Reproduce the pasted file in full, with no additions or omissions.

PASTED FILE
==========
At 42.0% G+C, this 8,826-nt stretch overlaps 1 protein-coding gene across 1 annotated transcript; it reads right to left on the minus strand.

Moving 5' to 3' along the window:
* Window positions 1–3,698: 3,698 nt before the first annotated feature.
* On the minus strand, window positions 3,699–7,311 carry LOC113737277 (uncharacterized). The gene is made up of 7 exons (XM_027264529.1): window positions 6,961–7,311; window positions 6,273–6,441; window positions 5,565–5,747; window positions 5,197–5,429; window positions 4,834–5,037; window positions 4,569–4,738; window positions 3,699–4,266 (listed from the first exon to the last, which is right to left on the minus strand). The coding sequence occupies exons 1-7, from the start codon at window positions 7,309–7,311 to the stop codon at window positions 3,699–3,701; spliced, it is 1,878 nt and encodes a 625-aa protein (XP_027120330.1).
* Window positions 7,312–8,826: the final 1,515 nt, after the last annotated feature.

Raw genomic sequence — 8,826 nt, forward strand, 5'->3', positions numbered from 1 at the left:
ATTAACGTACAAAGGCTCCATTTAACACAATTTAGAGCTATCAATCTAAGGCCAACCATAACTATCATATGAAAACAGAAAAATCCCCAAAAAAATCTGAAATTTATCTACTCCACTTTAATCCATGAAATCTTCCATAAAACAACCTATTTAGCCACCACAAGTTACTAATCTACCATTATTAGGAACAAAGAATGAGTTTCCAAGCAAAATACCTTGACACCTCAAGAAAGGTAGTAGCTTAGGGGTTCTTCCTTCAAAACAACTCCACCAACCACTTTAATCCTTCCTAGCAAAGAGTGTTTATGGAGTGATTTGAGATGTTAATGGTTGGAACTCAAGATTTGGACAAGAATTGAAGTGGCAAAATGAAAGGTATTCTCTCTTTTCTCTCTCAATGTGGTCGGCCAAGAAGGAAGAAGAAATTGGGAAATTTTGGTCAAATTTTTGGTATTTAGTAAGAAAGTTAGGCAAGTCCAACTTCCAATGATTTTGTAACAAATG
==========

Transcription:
At 42.0% G+C, this 8,826-nt stretch overlaps 1 protein-coding gene across 1 annotated transcript; it reads right to left on the minus strand.

Moving 5' to 3' along the window:
* Window positions 1–3,698: 3,698 nt before the first annotated feature.
* On the minus strand, window positions 3,699–7,311 carry LOC113737277 (uncharacterized). The gene is made up of 7 exons (XM_027264529.1): window positions 6,961–7,311; window positions 6,273–6,441; window positions 5,565–5,747; window positions 5,197–5,429; window positions 4,834–5,037; window positions 4,569–4,738; window positions 3,699–4,266 (listed from the first exon to the last, which is right to left on the minus strand). The coding sequence occupies exons 1-7, from the start codon at window positions 7,309–7,311 to the stop codon at window positions 3,699–3,701; spliced, it is 1,878 nt and encodes a 625-aa protein (XP_027120330.1).
* Window positions 7,312–8,826: the final 1,515 nt, after the last annotated feature.

Raw genomic sequence — 8,826 nt, forward strand, 5'->3', positions numbered from 1 at the left:
ATTAACGTACAAAGGCTCCATTTAACACAATTTAGAGCTATCAATCTAAGGCCAACCATAACTATCATATGAAAACAGAAAAATCCCCAAAAAAATCTGAAATTTATCTACTCCACTTTAATCCATGAAATCTTCCATAAAACAACCTATTTAGCCACCACAAGTTACTAATCTACCATTATTAGGAACAAAGAATGAGTTTCCAAGCAAAATACCTTGACACCTCAAGAAAGGTAGTAGCTTAGGGGTTCTTCCTTCAAAACAACTCCACCAACCACTTTAATCCTTCCTAGCAAAGAGTGTTTATGGAGTGATTTGAGATGTTAATGGTTGGAACTCAAGATTTGGACAAGAATTGAAGTGGCAAAATGAAAGGTATTCTCTCTTTTCTCTCTCAATGTGGTCGGCCAAGAAGGAAGAAGAAATTGGGAAATTTTGGTCAAATTTTTGGTATTTAGTAAGAAAGTTAGGCAAGTCCAACTTCCAATGATTTTGTAACAAATG